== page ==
Do the Extent or Location of Vascular Invasion Stratify the Risk of Relapse in Clinical Stage I Patients with Nonseminomatous Germ Cell Tumors (NSGCT)?
Asli Yilmaz, Tina Cheng, Kiril Trpkov. University of Calgary and Calgary Laboratory Services, AB, Canada; University of Calgary, AB, Canada
Background: Current focus of testicular cancer management is to reduce the treatment related morbidity without jeopardizing the excellent survival rate. Predictors of relapse are critical in tailoring clinical management of individual patients. Previous studies showed that vascular invasion (VI) in the primary tumor is associated with high risk of relapse in patients with clinical stage I NSGCT. Our objective was to investigate whether the extent and/or the location of VI will improve the risk stratification in patients with stage I NSGCT, who are managed by surveillance.
Design: We identified 94 (62%) patients with clinical stage I of a total of 152 NSGCT patients. All patients had radical orchiectomy in our center between 10/1999 and 06/2009. VI was detected in 27 (29%) of cases. All clinical stage I patients were initially managed by surveillance. Pathology slides and reports were reviewed and follow-up was obtained. Extent of VI was defined on H&E slides as focal (1-3 foci) vs. extensive (≥4 foci). We also documented the location of VI as hilar and/or extratesticular vs. parenchymal vessels. We recorded the following clinical and morphologic features: age, tumor size, histologic type, percentage of tumor components and pathologic stage.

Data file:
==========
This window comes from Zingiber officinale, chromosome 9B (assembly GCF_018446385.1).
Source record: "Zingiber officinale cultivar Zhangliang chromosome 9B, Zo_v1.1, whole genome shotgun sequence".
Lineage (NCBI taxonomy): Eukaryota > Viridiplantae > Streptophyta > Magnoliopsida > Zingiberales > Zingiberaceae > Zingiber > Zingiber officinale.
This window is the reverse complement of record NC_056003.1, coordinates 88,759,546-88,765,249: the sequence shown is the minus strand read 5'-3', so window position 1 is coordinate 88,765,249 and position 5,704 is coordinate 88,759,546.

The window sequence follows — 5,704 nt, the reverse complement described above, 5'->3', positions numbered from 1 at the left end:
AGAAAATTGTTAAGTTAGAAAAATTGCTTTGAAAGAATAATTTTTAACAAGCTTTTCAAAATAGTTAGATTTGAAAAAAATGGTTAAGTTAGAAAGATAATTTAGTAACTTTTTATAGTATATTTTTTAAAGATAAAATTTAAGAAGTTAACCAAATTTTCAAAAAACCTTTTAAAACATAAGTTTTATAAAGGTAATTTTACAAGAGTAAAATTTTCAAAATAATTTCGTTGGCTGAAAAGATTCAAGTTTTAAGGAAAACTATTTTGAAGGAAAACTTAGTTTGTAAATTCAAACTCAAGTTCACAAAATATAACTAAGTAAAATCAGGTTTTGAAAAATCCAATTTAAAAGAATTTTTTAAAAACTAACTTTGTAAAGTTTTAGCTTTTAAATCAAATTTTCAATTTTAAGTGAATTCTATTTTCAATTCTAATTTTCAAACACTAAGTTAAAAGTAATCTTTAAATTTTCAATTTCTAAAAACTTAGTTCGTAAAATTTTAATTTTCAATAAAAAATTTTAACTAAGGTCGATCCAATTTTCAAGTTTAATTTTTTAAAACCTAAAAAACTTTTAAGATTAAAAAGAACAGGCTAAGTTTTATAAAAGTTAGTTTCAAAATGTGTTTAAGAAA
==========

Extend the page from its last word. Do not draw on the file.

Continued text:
Results: Patient mean age was 34 years (range, 18 to 74) and mean tumor size was 3.5 cm (range, 0.8 to 10.5). Mixed tumor histology was identified in 20 (74%) cases and pure embryonal carcinoma was identified in 7 (26%) cases. Embryonal carcinoma was the most common type of tumor identified in lymphovascular spaces, followed by yolk sac tumor. We found extensive VI in 20 (74%) cases and focal in 7 (26%). Hilar and/or extratesticular VI was identified in 15 (56%) cases and parenchymal in 12 (44%). After a mean follow-up of 48 months (range, 7 to 84), 18 (67%) patients relapsed and 2 (7%) patients died with metastatic disease. Median time to relapse was 10 months and the most common site of relapse was retroperitoneal nodes. Relapse rates did not differ significantly when stratified by the extent of VI (focal 86% vs. extensive 60%) or location (hilar 67% vs. parenchymal 67%).
Conclusions: Evaluation of VI by extent or location did not improve the risk stratification for relapse in the studied patient cohort. We confirm that the presence of VI in the primary tumor is an adverse prognostic parameter associated with high disease progression rate in patients with clinical stage I NSGCT.
Category: Genitourinary (including renal tumors)
Tuesday, March 1, 2011 1:00 PM
Poster Session IV # 77, Tuesday Afternoon